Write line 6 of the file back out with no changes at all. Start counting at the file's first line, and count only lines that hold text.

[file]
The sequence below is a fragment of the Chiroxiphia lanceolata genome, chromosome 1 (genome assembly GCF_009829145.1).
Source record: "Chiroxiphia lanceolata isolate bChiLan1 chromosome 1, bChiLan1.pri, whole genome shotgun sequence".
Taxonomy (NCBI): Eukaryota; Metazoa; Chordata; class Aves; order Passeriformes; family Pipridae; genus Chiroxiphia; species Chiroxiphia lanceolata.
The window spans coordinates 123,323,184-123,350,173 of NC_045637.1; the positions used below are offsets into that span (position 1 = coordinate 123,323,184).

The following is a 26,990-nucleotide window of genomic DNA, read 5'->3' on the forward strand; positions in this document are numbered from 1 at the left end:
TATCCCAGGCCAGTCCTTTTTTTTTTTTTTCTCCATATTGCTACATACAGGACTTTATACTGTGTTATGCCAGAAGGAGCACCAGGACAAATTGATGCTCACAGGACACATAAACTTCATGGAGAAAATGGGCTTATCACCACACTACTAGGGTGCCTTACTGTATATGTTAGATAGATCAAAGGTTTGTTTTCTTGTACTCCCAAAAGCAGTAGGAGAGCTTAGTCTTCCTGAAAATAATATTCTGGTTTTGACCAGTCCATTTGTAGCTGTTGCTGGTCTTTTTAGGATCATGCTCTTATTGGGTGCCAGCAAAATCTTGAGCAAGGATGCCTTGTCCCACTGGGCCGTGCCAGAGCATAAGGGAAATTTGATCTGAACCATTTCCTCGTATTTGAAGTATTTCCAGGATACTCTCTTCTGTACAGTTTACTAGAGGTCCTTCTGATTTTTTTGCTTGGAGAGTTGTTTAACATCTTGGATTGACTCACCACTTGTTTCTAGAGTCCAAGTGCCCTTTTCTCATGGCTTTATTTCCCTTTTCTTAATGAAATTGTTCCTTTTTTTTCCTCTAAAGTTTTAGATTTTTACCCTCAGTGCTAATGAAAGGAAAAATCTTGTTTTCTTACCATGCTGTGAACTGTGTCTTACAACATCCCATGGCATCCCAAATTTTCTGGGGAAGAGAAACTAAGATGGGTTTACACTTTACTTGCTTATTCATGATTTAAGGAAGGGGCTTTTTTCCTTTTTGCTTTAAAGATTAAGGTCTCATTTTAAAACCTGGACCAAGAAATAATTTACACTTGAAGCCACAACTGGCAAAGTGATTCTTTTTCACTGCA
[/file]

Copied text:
TATCCCAGGCCAGTCCTTTTTTTTTTTTTTCTCCATATTGCTACATACAGGACTTTATACTGTGTTATGCCAGAAGGAGCACCAGGACAAATTGATGCTCACAGGACACATAAACTTCATGGAGAAAATGGGCTTATCACCACACTACTAGGGTGCCTTACTGTATATGTTAGATAGATCAAAGGTTTGTTTTCTTGTACTCCCAAAAGCAGTAGGAGAGCTTAGTCTTCCTGAAAATAATATTCTGGTTTTGACCAGTCCATTTGTAGCTGTTGCTGGTCTTTTTAGGATCATGCTCTTATTGGGTGCCAGCAAAATCTTGAGCAAGGATGCCTTGTCCCACTGGGCCGTGCCAGAGCATAAGGGAAATTTGATCTGAACCATTTCCTCGTATTTGAAGTATTTCCAGGATACTCTCTTCTGTACAGTTTACTAGAGGTCCTTCTGATTTTTTTGCTTGGAGAGTTGTTTAACATCTTGGATTGACTCACCACTTGTTTCTAGAGTCCAAGTGCCCTTTTCTCATGGCTTTATTTCCCTTTTCTTAATGAAATTGTTCCTTTTTTTTCCTCTAAAGTTTTAGATTTTTACCCTCAGTGCTAATGAAAGGAAAAATCTTGTTTTCTTACCATGCTGTGAACTGTGTCTTACAACATCCCATGGCATCCCAAATTTTCTGGGGAAGAGAAACTAAGATGGGTTTACACTTTACTTGCTTATTCATGATTTAAGGAAGGGGCTTTTTTCCTTTTTGCTTTAAAGATTAAGGTCTCATTTTAAAACCTGGACCAAGAAATAATTTACACTTGAAGCCACAACTGGCAAAGTGATTCTTTTTCACTGCA